Friday, July 31, 2009

Lessons in internet responsibility

I guess I learned some lessons in internet etiquette this week.

Earlier this week, as I was driving to work, I was listening to Scott and Sue talk about Facebook, which I do, and Twitter, which I don't. These two are a lot like those who are regular readers of this blog, who are in turn a lot like me. We don't like to cause any undue hard feelings. Sue had mentioned that she has "defriended" some from Facebook because they have posted something offensive or other derogatory to her, or have posted unfair to some of her coworkers.

I called them and told them that I would stick to my simple blog, as Facebook and Twitter are too fast moving. Besides none of you want to know when I'm drinking a Coke Zero. But yesterday changed my perception of my "simple blog."

After posting the news about the unfortunate passing of Linda Trivisonno, I noticed that I was getting hits like crazy. I ended up getting 508 hits yesterday, way more than my previous high. I also posted a message of condolence to Mike Trivisonno on the message board I frequent. One of the trolls there decided to take me to task about what I've been posting all week. I then posted that I've been kicking myself because of that. Former Cleveland radio personality, Danny Wright, come on the board and told me not to be hard on myself. I thanked Danny for that and explained that I had taken two posts off my blog, as most of the people checking out my blog were not looking for what would seem to them as a petty, and unfair, dispute.

This was one of these moments that enlightened me as to why bloggers are looked at in a very dim light. I realize that even though I can put whatever I want on this blogspot, I should be responsible for what I post, for the 45-60 hits I on a usual day, or for the times I get a huge spike.

That goes for all social networking. You really have no idea who you are going to effect with your messages.


Busy Bee Suz said...

I think you may be stressing yourself out about this Cliff. So don't. :)
I am not a big fan of facebook and would not think to twitter.
I do enjoy the blogging, if I find something offensive, then I just don't read it. If someone leaves an un-nice comment, that delete button is really handy. :)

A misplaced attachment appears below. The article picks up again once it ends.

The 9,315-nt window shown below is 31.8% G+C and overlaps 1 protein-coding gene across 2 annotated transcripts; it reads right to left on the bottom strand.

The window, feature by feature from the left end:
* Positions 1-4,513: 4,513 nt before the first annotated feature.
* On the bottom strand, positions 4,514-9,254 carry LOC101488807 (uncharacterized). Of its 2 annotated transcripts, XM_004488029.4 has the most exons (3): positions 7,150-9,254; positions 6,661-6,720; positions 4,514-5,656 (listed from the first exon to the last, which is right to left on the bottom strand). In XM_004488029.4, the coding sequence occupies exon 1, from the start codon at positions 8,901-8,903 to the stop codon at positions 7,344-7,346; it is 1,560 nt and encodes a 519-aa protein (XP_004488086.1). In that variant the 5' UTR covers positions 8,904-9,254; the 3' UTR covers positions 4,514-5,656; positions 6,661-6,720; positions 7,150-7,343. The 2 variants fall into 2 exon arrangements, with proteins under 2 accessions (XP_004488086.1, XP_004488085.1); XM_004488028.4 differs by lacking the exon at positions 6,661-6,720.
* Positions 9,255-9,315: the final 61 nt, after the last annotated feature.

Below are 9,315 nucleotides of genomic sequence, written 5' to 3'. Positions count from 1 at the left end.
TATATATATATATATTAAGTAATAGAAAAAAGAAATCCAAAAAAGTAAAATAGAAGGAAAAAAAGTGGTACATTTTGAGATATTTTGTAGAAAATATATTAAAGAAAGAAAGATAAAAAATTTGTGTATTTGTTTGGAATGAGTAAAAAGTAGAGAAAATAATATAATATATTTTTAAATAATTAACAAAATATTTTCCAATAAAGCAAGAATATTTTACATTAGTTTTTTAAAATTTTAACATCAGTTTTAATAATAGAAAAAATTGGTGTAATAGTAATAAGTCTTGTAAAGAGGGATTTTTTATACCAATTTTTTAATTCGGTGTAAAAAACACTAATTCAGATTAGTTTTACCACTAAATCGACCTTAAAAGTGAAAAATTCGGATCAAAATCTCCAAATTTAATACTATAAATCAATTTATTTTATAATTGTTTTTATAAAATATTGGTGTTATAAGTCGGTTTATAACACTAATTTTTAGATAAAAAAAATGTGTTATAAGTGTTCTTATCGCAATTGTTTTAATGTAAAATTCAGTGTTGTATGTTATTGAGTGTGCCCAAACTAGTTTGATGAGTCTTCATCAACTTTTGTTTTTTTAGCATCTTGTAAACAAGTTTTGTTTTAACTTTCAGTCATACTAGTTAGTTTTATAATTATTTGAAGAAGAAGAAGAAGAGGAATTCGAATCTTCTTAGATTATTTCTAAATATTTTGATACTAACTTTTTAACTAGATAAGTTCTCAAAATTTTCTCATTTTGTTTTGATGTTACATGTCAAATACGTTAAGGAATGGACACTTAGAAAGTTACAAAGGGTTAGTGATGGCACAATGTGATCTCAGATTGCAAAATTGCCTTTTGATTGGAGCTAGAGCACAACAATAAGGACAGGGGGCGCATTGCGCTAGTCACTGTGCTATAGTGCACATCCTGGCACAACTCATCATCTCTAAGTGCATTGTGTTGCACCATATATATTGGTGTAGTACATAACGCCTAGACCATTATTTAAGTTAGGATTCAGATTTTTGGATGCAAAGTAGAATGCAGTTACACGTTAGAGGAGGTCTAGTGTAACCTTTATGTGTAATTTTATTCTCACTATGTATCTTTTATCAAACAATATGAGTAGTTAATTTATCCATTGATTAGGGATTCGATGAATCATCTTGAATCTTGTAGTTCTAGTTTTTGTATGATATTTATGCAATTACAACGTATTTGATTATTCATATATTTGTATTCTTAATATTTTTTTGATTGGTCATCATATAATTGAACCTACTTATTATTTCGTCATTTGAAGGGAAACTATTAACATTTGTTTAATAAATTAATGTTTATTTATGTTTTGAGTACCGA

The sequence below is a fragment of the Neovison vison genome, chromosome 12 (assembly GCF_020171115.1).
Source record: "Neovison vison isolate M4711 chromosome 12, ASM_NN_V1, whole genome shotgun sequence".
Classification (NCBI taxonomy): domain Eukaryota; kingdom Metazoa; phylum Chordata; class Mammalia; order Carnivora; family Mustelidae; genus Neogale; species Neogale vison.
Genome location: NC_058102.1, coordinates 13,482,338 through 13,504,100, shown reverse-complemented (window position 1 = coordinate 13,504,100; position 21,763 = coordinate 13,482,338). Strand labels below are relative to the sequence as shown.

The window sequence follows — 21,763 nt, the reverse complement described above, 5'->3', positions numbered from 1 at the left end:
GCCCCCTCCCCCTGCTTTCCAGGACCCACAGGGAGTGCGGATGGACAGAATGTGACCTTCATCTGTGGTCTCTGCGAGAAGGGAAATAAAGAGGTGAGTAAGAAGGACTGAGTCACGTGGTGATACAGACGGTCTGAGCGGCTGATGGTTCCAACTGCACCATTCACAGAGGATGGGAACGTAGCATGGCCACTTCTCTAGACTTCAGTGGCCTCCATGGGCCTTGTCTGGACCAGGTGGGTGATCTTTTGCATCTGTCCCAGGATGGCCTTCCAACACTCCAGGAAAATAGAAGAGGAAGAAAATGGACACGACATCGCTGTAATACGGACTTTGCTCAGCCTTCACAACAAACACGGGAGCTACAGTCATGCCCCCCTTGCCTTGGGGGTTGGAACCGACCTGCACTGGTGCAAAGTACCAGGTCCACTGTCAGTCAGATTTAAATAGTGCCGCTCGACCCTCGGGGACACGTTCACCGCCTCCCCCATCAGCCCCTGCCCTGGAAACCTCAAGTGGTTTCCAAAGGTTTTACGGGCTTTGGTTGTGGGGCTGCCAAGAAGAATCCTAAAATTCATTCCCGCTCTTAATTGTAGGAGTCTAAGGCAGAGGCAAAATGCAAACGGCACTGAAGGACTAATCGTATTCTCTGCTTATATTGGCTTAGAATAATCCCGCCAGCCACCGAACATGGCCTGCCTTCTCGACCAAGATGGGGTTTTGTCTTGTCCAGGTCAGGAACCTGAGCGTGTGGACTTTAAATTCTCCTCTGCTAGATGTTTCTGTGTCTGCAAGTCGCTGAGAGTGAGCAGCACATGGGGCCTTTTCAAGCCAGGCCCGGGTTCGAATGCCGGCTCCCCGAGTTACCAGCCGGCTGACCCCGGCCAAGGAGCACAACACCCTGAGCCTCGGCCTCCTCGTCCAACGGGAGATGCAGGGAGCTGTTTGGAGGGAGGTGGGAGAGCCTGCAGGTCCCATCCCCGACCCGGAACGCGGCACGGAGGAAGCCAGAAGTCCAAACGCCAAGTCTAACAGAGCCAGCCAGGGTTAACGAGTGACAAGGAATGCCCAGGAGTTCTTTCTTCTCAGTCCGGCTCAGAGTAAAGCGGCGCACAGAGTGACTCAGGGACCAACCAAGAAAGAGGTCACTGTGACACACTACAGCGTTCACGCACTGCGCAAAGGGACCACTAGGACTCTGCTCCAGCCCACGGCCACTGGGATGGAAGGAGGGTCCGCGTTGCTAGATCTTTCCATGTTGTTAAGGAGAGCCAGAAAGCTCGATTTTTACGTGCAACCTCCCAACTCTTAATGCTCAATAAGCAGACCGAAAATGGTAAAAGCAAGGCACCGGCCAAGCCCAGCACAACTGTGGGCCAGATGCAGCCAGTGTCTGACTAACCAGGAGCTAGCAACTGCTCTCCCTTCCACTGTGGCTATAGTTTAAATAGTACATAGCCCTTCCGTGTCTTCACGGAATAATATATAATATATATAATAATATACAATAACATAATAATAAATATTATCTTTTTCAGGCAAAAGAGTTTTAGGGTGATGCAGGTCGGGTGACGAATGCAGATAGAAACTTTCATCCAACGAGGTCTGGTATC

Take care, Suz

struke said...

Cliff...I feel the same about Twitter. IM and e-mail have already caused people's grammar and writing skills to erode. Limiting responses to 140 characters or whatever it is, encourages more poor communication.

You are a good man in that you actually have feelings and care about others.

No one wishes cancer on anybody, not even Trivisonno's wife. I pray for him and his family. Dealing with cancer is tough enough. Removing the posts criticizing Triv was the right move. Someone from the family might have logged on to your blog and gotten sucker punched.

The move to remove the posts was the right and comassionate thing to do.

J. Moses(Tri-State Media Watch Editor) said...


I've taken a lot of heat in the last week. Not for anything I said about a specific radio/TV personality - but for things I've said about television in general in town. It's all in how you handle it. I believe that for maybe the next few weeks, criticism of Triv should take a backseat to support and condolences.

For your part, I believe you handled it well. Again I commend you for removing those posts - it was the time to do so.

Margaret said...

If someone thinks that being insensitive to others is in your nature, they need to read more than a few entries in your blog. You are just the opposite.

Diane Vogel Ferri said...

I agree that we need to be responsible for what we post. you never know when someone will google something and end up on your blog. I've had a few comments when people took something I wrote the wrong way and that was a bit upsetting because it was out there.